“I would also say the fact that…from an application developer standpoint, as we integrate the software stacks and tool suites together, users will be able to use the same sort of software framework across those wireless standards and applications as well. So being able to standardize on the software and the hardware platform across protocols that have, you know, integrated Security, high levels of integration, and industry leading power consumption. With that integration comes [a] cost advantage for the overall system.”
“If you look at a mobile phone, you’ve got an application processor and you’ve got wireless connectivity that connects to it. And that’s what most of the competitors are really optimized around. If you look at MediaTek or Qualcomm….even with a lot of what Cypress bought from Broadcom and is now a part of Infineon, those are really cell phone combo chips that are just redeployed into IoT applications, and those would typically have an application processor.
“And so these are higher end type applications, but when you’re talking about full integration for something like a lock or an appliance, or something where you really just need to connect in and get data back and forth. Those are usually embedded applications, and that’s where we’re really focused in and differentiating versus the competition.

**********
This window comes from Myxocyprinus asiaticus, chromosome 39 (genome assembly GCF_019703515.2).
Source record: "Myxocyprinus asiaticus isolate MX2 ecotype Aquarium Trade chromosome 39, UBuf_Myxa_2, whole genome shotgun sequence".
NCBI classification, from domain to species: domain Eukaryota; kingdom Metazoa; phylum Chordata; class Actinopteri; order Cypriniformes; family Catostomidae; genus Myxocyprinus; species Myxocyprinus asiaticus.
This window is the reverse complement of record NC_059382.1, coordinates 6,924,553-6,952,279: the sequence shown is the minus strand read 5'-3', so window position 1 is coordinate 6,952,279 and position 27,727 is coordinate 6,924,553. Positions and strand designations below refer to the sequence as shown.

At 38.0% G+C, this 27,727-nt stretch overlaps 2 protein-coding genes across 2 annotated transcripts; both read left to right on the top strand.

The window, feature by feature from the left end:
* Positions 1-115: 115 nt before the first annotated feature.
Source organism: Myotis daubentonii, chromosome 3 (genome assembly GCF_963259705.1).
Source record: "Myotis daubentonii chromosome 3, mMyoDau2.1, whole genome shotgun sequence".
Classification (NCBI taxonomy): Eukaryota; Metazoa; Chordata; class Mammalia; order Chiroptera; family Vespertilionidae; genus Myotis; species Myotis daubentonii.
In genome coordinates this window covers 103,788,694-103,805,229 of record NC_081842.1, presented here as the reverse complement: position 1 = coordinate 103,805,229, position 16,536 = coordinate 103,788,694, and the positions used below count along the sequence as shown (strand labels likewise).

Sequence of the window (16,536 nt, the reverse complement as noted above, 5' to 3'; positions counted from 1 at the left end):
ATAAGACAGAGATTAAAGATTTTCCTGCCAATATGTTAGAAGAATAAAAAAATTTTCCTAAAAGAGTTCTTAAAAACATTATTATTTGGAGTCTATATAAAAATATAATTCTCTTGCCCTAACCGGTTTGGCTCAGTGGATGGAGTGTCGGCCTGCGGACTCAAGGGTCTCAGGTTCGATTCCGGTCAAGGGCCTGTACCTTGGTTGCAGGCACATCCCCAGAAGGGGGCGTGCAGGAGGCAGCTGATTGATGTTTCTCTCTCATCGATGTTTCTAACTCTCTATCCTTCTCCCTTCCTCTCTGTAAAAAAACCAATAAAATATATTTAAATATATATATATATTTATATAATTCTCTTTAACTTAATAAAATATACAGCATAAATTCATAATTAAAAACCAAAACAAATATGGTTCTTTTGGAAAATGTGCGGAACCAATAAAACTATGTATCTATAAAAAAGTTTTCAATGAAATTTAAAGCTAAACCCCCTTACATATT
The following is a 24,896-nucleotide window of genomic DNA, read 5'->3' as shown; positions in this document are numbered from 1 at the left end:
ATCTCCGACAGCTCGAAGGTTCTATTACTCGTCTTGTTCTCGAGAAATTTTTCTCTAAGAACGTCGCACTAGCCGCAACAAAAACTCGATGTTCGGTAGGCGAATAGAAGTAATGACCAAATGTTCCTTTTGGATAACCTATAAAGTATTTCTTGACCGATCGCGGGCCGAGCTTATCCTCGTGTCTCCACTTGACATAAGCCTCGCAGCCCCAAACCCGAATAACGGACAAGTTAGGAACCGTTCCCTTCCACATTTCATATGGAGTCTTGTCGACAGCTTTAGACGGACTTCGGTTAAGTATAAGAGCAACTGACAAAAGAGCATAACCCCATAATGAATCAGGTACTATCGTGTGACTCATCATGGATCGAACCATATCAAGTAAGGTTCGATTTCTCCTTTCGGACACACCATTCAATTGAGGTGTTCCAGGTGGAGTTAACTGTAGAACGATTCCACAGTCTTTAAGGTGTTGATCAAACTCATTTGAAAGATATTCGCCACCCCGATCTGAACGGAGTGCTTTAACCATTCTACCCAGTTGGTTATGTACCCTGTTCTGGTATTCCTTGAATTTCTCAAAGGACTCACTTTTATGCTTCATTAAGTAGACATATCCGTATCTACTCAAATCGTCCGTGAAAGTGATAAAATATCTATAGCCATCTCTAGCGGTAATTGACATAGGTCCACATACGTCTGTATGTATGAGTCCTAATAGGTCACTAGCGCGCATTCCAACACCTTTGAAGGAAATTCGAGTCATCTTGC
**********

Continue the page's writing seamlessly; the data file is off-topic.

“TI has been kind of backing out of this market a bit…Cypress has got a pretty good position with multi-chip solutions, you’ve got a company in China called Espressif which has done a pretty good job, and we’re going to be going after them very, very aggressively…Last week, we announced a partnership with Tuya for [smart lock] applications.”
“Those types of applications are really, really exciting. It’s a very very broad market, with a lot of different applications and…in that embedded space where you’ve got Wi-Fi and the integration of the microcontroller, all together, that’s where we have a really unique solution with good integration and power consumption. And then that roadmap to Wi-Fi 6 will be very, very compelling.”
The demand boost Silicon Labs has seen in recent months within end-markets such as medical devices and solutions for industrial and retail automation, and the growth potential of the IoT connectivity market.